“… The opening shots of A MIDNIGHT CLEAR have a clarity and force that linger, casting a spell over the entire movie. They show a group of young men in Jeeps, making their way through the deep snow in an almost primeval forest. Everything is dark or blinding white; the snow crunches, reluctantly accepting the trespassers. We can see at once that this is a war movie – we know from the costumes it is World War II – but somehow the film is able to suggest some hidden purpose, and we know it will not simply tell a war story.
… The screenplay is by the director, Keith Gordon, based on a novel by the brooding William Wharton, whose BIRDYwas also about young men changed forever by war. … The cast is first-rate, filled with young actors like Peter Berg, Kevin Dillon, Arye Gross, Ethan Hawke, and Gary Sinese … The director, Keith Gordon, is about the same age as many of his actors … It’s a good film, and Gordon is uncanny in the way he suggests the eerie forest mysteries that permeate all of the action.” (from Roger Ebert’s review, May 1, 1992)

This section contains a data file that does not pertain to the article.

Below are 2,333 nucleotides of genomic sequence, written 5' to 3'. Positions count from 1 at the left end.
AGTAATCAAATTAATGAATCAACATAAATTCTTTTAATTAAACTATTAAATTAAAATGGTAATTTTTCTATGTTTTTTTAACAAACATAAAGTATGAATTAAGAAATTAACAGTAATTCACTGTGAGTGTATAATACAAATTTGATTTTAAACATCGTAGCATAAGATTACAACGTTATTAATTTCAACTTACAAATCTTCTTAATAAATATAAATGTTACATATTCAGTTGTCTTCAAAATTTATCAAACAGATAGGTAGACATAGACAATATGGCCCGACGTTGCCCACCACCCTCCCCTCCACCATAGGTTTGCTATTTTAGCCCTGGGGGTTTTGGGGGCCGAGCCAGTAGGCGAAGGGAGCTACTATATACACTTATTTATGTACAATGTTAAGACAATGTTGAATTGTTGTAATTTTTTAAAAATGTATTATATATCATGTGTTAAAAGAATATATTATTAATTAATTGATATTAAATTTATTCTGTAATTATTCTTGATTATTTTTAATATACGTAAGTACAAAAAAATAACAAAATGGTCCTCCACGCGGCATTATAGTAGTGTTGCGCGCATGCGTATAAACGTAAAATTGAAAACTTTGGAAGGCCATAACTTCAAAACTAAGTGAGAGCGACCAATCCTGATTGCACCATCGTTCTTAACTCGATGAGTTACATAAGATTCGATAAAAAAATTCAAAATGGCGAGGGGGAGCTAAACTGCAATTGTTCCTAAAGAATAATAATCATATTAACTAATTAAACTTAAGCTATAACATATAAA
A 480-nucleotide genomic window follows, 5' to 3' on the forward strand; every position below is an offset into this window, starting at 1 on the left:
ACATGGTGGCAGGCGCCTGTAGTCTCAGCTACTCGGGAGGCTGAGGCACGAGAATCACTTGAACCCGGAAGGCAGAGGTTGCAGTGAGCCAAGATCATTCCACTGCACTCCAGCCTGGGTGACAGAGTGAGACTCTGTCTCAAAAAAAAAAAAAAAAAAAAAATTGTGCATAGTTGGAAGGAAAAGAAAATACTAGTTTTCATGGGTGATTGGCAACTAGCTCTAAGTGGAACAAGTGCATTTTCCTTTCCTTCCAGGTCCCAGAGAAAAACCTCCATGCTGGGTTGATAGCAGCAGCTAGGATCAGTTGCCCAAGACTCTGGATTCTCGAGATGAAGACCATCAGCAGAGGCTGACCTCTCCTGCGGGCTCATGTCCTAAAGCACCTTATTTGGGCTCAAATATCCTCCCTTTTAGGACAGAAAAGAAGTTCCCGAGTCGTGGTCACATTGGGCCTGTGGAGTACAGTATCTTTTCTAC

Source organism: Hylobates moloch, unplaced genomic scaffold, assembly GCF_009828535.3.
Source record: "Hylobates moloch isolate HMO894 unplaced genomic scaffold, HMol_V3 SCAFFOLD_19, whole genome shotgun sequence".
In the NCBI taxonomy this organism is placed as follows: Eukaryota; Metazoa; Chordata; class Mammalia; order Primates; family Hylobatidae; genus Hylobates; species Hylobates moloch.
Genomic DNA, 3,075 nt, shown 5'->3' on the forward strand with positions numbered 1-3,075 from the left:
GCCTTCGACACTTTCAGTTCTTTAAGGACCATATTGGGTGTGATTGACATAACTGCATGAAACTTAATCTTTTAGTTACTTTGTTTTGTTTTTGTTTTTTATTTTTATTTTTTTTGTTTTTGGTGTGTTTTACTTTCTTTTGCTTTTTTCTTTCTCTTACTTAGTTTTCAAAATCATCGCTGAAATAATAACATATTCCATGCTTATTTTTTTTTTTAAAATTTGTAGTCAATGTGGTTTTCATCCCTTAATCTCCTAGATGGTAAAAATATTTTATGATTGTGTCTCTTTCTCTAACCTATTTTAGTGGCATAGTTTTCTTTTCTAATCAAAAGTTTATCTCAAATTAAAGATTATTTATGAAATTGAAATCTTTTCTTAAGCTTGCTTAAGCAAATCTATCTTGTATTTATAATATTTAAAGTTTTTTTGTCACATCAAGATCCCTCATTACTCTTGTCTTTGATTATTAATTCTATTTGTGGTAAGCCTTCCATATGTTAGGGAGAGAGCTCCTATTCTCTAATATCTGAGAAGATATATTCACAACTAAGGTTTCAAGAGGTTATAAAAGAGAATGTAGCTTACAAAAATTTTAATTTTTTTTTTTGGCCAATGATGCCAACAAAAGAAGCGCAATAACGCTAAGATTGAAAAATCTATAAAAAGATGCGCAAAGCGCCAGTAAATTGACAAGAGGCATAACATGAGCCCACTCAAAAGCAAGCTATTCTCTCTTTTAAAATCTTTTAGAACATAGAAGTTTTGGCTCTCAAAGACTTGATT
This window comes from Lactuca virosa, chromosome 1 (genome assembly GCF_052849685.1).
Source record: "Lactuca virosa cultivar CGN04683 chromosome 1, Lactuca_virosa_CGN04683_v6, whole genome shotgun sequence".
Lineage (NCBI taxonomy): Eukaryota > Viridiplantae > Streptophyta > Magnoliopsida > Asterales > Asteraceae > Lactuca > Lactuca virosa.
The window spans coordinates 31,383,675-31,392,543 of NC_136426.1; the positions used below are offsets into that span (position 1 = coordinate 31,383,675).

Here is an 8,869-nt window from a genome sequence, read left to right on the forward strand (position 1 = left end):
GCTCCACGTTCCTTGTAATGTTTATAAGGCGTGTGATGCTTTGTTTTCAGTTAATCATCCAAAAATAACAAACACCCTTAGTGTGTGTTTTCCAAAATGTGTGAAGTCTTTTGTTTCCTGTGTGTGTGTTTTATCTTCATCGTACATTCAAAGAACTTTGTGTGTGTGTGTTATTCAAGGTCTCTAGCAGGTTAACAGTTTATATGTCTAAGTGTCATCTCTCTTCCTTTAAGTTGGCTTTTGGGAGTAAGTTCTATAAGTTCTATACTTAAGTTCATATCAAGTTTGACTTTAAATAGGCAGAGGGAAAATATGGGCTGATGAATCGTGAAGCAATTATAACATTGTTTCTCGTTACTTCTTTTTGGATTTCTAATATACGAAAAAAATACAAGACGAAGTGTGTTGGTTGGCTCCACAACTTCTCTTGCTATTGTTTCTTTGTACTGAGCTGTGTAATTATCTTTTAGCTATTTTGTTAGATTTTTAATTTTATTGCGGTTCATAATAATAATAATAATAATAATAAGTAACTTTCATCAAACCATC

“In A MIDNIGHT CLEAR just about everything works.” (Vincent Canby, NY Times, April 24, 1992)
“Aside from his confidence with the camera and his impeccable sense of pace, [Keith Gordon’s] real strength is his work with the actors. Though the cast is young, there is no sign of Brat Pack-style self-indulgence. Instead, the ensemble functions just as a group of combat-tested soldiers would; as if, in fact, their lives depend on an almost telepathic sense of unity. The personalities of the actors are distinct, but it’s as an ensemble that they most distinguish themselves. And, as their leader, Gordon shows the kind of filmmaking talent that creates genuine excitement.” (from Hal Hinson’s review, May 1, 1992)